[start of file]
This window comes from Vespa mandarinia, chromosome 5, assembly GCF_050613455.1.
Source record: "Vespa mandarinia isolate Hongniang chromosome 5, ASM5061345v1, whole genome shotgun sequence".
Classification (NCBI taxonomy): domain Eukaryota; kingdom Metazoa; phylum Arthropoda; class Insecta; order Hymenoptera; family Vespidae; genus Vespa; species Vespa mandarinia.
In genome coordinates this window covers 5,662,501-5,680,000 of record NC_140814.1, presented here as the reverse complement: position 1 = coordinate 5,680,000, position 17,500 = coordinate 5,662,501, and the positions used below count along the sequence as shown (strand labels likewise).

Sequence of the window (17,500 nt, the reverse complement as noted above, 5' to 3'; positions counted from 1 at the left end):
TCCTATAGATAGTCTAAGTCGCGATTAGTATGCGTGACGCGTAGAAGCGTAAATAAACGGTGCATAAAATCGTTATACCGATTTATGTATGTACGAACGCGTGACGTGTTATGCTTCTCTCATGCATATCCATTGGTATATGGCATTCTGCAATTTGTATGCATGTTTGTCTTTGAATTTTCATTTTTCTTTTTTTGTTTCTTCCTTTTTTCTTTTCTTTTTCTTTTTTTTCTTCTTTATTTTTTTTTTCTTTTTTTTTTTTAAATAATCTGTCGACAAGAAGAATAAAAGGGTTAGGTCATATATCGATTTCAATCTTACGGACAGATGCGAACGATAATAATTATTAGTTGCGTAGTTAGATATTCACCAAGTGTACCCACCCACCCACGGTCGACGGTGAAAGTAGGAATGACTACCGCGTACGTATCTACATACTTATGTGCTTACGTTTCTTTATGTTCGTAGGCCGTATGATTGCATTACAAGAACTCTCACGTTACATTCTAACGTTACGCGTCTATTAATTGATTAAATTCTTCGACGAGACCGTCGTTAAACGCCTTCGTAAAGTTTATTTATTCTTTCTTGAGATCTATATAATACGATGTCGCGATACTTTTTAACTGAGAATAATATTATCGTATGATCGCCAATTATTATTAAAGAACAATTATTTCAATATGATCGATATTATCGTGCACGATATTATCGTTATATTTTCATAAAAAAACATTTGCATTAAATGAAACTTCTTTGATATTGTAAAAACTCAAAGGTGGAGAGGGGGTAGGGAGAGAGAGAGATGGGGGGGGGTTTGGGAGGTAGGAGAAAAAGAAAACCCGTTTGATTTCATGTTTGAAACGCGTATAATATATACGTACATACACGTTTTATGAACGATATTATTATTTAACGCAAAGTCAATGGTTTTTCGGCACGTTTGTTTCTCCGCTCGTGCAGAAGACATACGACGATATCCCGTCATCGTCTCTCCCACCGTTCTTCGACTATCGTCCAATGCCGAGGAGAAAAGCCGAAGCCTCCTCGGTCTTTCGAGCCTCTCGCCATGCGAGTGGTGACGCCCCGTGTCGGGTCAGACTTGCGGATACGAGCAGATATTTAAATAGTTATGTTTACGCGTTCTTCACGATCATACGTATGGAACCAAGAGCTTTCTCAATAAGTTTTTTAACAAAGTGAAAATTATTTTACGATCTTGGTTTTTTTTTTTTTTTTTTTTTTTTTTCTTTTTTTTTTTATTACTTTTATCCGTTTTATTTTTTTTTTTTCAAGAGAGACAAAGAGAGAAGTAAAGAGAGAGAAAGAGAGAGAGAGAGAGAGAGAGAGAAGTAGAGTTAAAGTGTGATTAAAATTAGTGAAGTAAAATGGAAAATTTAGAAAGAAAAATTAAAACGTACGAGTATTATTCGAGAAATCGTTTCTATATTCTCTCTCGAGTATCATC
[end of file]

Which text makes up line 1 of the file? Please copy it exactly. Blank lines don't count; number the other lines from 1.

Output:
This window comes from Vespa mandarinia, chromosome 5, assembly GCF_050613455.1.